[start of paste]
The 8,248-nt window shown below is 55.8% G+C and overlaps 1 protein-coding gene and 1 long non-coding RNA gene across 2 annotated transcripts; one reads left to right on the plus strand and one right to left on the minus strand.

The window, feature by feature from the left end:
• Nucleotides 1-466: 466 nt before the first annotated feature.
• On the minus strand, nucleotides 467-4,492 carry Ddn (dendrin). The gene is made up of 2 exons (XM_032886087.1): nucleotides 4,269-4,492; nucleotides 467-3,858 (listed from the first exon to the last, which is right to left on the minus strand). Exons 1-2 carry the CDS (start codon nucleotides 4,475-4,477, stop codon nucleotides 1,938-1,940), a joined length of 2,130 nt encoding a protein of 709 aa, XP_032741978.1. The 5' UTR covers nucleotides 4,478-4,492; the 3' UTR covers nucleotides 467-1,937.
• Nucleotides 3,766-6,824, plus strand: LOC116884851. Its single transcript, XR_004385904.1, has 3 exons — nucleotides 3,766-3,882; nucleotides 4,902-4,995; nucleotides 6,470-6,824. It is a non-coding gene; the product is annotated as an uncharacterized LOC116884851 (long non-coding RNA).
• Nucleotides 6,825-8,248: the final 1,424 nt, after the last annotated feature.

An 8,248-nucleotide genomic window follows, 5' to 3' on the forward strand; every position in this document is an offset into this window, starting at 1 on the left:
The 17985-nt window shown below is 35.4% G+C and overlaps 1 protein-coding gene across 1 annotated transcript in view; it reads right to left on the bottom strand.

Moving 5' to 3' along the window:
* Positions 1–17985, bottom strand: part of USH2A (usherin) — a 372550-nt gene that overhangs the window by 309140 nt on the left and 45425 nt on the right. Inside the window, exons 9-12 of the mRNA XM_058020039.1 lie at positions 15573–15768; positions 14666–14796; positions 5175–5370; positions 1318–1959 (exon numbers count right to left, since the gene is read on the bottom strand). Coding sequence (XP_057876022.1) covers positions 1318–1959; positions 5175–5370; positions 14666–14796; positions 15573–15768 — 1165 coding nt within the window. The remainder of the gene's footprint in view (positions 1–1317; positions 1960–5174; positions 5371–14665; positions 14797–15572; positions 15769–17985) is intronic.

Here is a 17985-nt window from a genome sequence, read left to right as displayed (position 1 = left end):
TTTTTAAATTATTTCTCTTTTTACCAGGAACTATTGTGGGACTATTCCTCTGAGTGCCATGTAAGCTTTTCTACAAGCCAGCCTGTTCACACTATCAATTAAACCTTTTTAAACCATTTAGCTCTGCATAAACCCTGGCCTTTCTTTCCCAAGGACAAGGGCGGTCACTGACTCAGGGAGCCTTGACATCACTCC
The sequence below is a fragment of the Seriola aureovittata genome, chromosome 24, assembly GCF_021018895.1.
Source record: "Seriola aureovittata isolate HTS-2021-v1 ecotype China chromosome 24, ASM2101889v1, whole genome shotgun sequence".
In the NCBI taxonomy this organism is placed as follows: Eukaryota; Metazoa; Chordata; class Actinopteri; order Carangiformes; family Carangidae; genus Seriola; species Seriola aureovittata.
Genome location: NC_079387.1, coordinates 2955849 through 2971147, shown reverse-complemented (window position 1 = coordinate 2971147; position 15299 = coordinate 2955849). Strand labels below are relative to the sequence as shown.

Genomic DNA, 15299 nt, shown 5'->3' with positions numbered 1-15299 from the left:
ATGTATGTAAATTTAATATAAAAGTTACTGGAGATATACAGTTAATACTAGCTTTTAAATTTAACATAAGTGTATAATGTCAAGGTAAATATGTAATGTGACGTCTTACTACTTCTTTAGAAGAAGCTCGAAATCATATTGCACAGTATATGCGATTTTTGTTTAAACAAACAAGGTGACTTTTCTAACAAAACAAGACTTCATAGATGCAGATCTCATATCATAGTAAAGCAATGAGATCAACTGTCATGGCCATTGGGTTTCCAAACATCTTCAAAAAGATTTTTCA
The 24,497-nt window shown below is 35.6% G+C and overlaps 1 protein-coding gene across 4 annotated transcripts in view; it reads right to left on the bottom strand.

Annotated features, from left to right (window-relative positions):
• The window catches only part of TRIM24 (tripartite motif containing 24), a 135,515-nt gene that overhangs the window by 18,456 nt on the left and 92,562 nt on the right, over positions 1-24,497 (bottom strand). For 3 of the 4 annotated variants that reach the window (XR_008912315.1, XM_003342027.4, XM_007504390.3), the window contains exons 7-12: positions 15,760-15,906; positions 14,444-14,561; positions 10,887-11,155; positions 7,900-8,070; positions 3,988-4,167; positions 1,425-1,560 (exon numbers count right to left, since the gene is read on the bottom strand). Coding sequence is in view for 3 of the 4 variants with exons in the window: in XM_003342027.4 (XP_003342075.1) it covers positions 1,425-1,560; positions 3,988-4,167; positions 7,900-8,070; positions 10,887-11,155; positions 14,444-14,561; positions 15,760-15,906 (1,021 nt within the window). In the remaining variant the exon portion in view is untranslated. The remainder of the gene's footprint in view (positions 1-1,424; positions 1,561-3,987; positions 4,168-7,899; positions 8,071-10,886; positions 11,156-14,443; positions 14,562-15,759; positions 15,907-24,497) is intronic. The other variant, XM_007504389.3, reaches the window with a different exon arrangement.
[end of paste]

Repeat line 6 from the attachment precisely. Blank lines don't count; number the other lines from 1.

• Nucleotides 6,825-8,248: the final 1,424 nt, after the last annotated feature.